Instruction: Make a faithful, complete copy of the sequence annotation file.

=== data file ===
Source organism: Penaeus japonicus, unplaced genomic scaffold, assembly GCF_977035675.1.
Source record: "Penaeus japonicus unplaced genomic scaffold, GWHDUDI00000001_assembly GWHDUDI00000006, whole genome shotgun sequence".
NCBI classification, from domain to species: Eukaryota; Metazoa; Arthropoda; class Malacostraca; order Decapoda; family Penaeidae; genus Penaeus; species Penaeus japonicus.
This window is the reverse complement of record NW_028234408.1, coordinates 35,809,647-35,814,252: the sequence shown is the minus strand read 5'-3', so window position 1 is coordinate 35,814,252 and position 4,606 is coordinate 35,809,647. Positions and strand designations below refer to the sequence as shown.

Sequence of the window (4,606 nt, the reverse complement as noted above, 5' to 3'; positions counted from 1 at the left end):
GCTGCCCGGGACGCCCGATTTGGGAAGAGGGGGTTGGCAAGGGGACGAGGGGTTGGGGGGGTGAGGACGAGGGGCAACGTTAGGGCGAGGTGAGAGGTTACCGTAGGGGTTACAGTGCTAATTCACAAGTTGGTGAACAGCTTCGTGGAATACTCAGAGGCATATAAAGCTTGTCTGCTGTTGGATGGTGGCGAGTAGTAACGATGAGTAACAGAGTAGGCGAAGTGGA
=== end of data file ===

Source organism: Penaeus japonicus, unplaced genomic scaffold, assembly GCF_977035675.1.
Source record: "Penaeus japonicus unplaced genomic scaffold, GWHDUDI00000001_assembly GWHDUDI00000006, whole genome shotgun sequence".
NCBI classification, from domain to species: Eukaryota; Metazoa; Arthropoda; class Malacostraca; order Decapoda; family Penaeidae; genus Penaeus; species Penaeus japonicus.
This window is the reverse complement of record NW_028234408.1, coordinates 35,809,647-35,814,252: the sequence shown is the minus strand read 5'-3', so window position 1 is coordinate 35,814,252 and position 4,606 is coordinate 35,809,647. Positions and strand designations below refer to the sequence as shown.

Sequence of the window (4,606 nt, the reverse complement as noted above, 5' to 3'; positions counted from 1 at the left end):
GCTGCCCGGGACGCCCGATTTGGGAAGAGGGGGTTGGCAAGGGGACGAGGGGTTGGGGGGGTGAGGACGAGGGGCAACGTTAGGGCGAGGTGAGAGGTTACCGTAGGGGTTACAGTGCTAATTCACAAGTTGGTGAACAGCTTCGTGGAATACTCAGAGGCATATAAAGCTTGTCTGCTGTTGGATGGTGGCGAGTAGTAACGATGAGTAACAGAGTAGGCGAAGTGGA